Amazon cultivates its image as a force driven solely by customer demand rather than by a relentless cost-cutting and price-control strategy.

Consumers, to be sure, are part of the problem. No matter the evidence, we can’t seem to shake our blind faith in Amazon as a new kind of entity. We want to believe that it is a virtual, neutral warehouse of inventory for us to access, not another old-fashioned, cutthroat business. We rely on Amazon too much to want to know that its algorithms for book recommendations (often based on how much publishers have paid Amazon) are anything but open, democratic and user-generated. (This, of course, is an issue not just with Amazon’s practices but with the invisible undergirding of our larger online world. Recall that companies can pay Google to push their links to the top of search results.)

Amazon cultivates its image as a force driven solely by customer demand rather than by a relentless cost-cutting and price-control strategy. In 2010 when I queried the motivation behind the $9.99 e-book price, an Amazon source told me, “At the end of the day, the market is going to determine what the right price for this content is.” But that was precisely what they weren’t allowing by dictating the price. Yet the source’s sentiment is echoed by Bezos, who has said, “Amazon isn’t happening to the book business. The future is happening to the book business.”

The need for regulation

But what kind of future is this? Amazon has become a mashup of the best and worst a business has to offer. It can ship us anything at cheap prices, on the double. With its amassed customer data, it can predict what we want to buy next. But employees at its factories work in abysmal conditions and aren’t allowed to unionize. The business of the future also looks suspiciously like the business of the past.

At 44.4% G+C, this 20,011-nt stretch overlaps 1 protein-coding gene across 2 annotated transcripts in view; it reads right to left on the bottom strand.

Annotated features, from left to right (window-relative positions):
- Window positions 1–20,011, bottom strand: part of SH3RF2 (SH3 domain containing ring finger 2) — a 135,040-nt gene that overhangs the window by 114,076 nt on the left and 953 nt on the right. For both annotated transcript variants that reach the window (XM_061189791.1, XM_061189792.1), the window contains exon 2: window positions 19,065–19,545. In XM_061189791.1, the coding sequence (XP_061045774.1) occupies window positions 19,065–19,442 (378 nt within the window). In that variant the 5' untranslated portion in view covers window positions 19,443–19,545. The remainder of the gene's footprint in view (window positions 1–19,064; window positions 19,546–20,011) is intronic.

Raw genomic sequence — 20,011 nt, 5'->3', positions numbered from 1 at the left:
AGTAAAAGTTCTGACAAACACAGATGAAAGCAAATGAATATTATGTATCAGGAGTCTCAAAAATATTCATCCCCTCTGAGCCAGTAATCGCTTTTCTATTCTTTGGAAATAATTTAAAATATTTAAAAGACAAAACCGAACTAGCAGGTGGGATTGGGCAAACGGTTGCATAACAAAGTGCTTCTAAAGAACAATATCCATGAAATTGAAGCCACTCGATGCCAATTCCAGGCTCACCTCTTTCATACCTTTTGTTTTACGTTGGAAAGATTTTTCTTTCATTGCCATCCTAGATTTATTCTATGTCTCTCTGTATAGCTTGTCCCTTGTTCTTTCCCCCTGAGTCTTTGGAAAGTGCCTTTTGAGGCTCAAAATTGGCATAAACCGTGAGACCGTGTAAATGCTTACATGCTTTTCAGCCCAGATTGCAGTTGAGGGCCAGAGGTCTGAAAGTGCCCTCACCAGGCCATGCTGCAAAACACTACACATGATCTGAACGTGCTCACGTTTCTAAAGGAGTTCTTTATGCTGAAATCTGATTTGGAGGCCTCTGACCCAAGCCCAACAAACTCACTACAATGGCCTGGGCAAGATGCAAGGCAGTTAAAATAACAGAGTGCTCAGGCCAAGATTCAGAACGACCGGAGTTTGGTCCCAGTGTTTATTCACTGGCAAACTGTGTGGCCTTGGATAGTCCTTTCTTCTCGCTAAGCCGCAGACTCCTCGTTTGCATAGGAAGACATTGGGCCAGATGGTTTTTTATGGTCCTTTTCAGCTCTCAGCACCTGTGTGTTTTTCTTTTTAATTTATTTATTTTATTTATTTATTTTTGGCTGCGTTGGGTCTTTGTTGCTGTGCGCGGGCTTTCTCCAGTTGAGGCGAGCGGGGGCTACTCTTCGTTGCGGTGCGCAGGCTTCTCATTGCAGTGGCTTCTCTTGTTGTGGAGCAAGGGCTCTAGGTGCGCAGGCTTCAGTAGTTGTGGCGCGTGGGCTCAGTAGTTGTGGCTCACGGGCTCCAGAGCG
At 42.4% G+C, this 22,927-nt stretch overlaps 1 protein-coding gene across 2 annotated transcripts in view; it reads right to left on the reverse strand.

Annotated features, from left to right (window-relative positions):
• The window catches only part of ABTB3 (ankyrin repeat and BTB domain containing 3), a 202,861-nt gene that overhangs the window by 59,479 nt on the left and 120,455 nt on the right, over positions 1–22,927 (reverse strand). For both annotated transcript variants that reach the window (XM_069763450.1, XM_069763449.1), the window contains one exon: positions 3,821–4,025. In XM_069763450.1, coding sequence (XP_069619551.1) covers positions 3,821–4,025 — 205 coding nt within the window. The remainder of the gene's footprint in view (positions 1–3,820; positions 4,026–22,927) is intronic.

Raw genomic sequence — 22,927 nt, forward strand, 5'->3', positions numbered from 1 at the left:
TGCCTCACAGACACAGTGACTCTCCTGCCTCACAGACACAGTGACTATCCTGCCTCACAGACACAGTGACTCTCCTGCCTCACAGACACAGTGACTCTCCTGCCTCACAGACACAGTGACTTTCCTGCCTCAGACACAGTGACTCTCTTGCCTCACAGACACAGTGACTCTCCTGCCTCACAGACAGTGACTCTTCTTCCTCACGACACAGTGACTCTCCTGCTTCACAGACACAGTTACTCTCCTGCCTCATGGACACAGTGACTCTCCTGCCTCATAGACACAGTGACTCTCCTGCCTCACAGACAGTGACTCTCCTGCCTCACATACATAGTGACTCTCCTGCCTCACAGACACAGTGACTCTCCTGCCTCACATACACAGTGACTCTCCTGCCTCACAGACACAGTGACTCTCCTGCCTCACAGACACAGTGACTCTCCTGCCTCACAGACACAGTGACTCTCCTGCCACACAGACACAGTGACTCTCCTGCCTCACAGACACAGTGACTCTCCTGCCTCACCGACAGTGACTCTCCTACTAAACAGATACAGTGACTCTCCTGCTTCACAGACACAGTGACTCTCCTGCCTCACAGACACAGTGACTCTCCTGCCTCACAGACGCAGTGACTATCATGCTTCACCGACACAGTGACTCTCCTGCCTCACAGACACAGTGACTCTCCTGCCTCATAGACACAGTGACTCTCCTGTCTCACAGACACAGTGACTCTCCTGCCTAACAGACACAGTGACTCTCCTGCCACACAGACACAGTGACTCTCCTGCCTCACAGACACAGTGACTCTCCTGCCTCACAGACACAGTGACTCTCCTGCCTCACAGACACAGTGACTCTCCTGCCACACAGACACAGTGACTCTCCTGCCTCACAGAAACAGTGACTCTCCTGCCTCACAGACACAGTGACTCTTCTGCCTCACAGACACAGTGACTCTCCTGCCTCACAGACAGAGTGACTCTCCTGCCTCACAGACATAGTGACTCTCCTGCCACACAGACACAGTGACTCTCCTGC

What’s a book lover to do? Hachette authors have taken the fight online, calling their readers to boycott Amazon. In spirit, I’m all for a boycott, but given Amazon’s size and ubiquity, we’re not going to buy our way out of this, and we shouldn’t. The idea that we can spend our way to a more just world reduces us in value to the money we’ve got in our wallets. Nor should the responsibility lie solely with us as consumers. And that’s where regulation comes in.

The Federal Trade Commission and the Department of Justice used to measure competition in diversity of retailers as well as low prices. The Robinson-Patman Act — on the books since the 1930s — made it illegal for a company to charge different prices in different towns in order to undersell local stores. With good reason: It’s a strategy that breeds monopolies, allowing a big company to come in, eliminate competitors by underselling them and then charge whatever it wants to a newly captive consumer audience. While the Robinson-Patman Act still exists, as evidenced by the metastasizing of Wal-Mart stores over the years, the FTC and DOJ don’t enforce it. “They’ve almost completely backed away,” former FTC lawyer John Kirkwood told me, pointing out that courts now view such cases as anti-consumer. In other words, opinion has shifted to a near fundamentalist faith in the idea that low prices are all that matter.

“It’s unfortunate that lower prices for consumers is the only criterion that’s applied,” publishing consultant Mike Shatzkin, told me, pointing out that a race to the bottom doesn’t bode well for the future of books. There will always be a lot of books — especially with the rise of self-publishing — but there will be a difference in the kinds of books available, with publishers less likely to take financial risks on new writers or projects that require more resources. Simply put, said Shatzkin, “There will be less money to invest.”

During the government’s case against Apple, the company defended itself in part by arguing that it was Amazon that grabbed control of the book market by pricing e-books below cost, to which the judge replied, “Another company’s alleged violation of antitrust laws is not an excuse for engaging in your own violations of law.” Fair enough. But maybe there’s enough regulation to go around?

Onnesha Roychoudhuri is a writer based in Brooklyn, New York. Her work has appeared in The American Prospect, Salon, Mother Jones, n+1, Virginia Quarterly Review, The Rumpus and others. Her 2010 investigative article “Books After Amazon” appeared in The Boston Review.

The views expressed in this article are the author's own and do not necessarily reflect Al Jazeera America's editorial policy.